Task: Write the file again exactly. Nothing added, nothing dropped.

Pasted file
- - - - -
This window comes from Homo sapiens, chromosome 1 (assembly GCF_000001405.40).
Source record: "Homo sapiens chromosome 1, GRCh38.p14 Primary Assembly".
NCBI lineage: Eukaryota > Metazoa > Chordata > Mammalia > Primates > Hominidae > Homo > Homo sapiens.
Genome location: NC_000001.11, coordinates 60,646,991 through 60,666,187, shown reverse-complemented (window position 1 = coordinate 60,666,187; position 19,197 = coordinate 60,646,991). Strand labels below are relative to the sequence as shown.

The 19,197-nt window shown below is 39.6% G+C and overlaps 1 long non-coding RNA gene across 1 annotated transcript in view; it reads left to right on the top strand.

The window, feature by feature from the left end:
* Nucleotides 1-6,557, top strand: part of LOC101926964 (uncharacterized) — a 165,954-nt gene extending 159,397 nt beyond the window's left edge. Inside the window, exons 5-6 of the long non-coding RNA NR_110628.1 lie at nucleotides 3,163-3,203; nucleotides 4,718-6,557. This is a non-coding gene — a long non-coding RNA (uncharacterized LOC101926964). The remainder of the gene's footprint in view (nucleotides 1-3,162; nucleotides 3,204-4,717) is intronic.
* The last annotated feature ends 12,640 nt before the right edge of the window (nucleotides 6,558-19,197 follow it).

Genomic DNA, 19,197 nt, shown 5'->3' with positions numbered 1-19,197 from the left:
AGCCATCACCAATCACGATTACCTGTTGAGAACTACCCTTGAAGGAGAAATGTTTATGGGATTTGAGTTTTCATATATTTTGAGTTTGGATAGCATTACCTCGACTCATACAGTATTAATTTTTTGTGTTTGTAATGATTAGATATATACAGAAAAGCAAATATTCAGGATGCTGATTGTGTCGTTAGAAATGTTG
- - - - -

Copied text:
This window comes from Homo sapiens, chromosome 1 (assembly GCF_000001405.40).
Source record: "Homo sapiens chromosome 1, GRCh38.p14 Primary Assembly".
NCBI lineage: Eukaryota > Metazoa > Chordata > Mammalia > Primates > Hominidae > Homo > Homo sapiens.
Genome location: NC_000001.11, coordinates 60,646,991 through 60,666,187, shown reverse-complemented (window position 1 = coordinate 60,666,187; position 19,197 = coordinate 60,646,991). Strand labels below are relative to the sequence as shown.

The 19,197-nt window shown below is 39.6% G+C and overlaps 1 long non-coding RNA gene across 1 annotated transcript in view; it reads left to right on the top strand.

The window, feature by feature from the left end:
* Nucleotides 1-6,557, top strand: part of LOC101926964 (uncharacterized) — a 165,954-nt gene extending 159,397 nt beyond the window's left edge. Inside the window, exons 5-6 of the long non-coding RNA NR_110628.1 lie at nucleotides 3,163-3,203; nucleotides 4,718-6,557. This is a non-coding gene — a long non-coding RNA (uncharacterized LOC101926964). The remainder of the gene's footprint in view (nucleotides 1-3,162; nucleotides 3,204-4,717) is intronic.
* The last annotated feature ends 12,640 nt before the right edge of the window (nucleotides 6,558-19,197 follow it).

Genomic DNA, 19,197 nt, shown 5'->3' with positions numbered 1-19,197 from the left:
AGCCATCACCAATCACGATTACCTGTTGAGAACTACCCTTGAAGGAGAAATGTTTATGGGATTTGAGTTTTCATATATTTTGAGTTTGGATAGCATTACCTCGACTCATACAGTATTAATTTTTTGTGTTTGTAATGATTAGATATATACAGAAAAGCAAATATTCAGGATGCTGATTGTGTCGTTAGAAATGTTG